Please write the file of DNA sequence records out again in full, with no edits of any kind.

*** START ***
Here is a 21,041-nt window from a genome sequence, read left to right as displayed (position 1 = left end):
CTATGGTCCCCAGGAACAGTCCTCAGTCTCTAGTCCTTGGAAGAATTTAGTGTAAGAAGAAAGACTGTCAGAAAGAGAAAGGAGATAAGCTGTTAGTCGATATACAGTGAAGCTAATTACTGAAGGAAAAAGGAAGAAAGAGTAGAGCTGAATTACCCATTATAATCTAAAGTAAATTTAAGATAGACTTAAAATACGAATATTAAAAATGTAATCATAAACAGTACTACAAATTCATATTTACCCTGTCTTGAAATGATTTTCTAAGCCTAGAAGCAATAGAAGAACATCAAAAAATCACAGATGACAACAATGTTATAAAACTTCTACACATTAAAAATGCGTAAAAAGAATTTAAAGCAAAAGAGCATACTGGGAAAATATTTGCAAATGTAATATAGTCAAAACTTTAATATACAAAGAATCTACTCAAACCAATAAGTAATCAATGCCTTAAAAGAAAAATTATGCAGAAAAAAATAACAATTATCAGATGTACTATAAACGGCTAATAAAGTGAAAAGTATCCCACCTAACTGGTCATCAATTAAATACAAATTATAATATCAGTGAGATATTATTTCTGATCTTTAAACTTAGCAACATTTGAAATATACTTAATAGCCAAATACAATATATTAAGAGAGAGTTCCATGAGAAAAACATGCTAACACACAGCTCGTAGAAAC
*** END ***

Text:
Here is a 21,041-nt window from a genome sequence, read left to right as displayed (position 1 = left end):
CTATGGTCCCCAGGAACAGTCCTCAGTCTCTAGTCCTTGGAAGAATTTAGTGTAAGAAGAAAGACTGTCAGAAAGAGAAAGGAGATAAGCTGTTAGTCGATATACAGTGAAGCTAATTACTGAAGGAAAAAGGAAGAAAGAGTAGAGCTGAATTACCCATTATAATCTAAAGTAAATTTAAGATAGACTTAAAATACGAATATTAAAAATGTAATCATAAACAGTACTACAAATTCATATTTACCCTGTCTTGAAATGATTTTCTAAGCCTAGAAGCAATAGAAGAACATCAAAAAATCACAGATGACAACAATGTTATAAAACTTCTACACATTAAAAATGCGTAAAAAGAATTTAAAGCAAAAGAGCATACTGGGAAAATATTTGCAAATGTAATATAGTCAAAACTTTAATATACAAAGAATCTACTCAAACCAATAAGTAATCAATGCCTTAAAAGAAAAATTATGCAGAAAAAAATAACAATTATCAGATGTACTATAAACGGCTAATAAAGTGAAAAGTATCCCACCTAACTGGTCATCAATTAAATACAAATTATAATATCAGTGAGATATTATTTCTGATCTTTAAACTTAGCAACATTTGAAATATACTTAATAGCCAAATACAATATATTAAGAGAGAGTTCCATGAGAAAAACATGCTAACACACAGCTCGTAGAAAC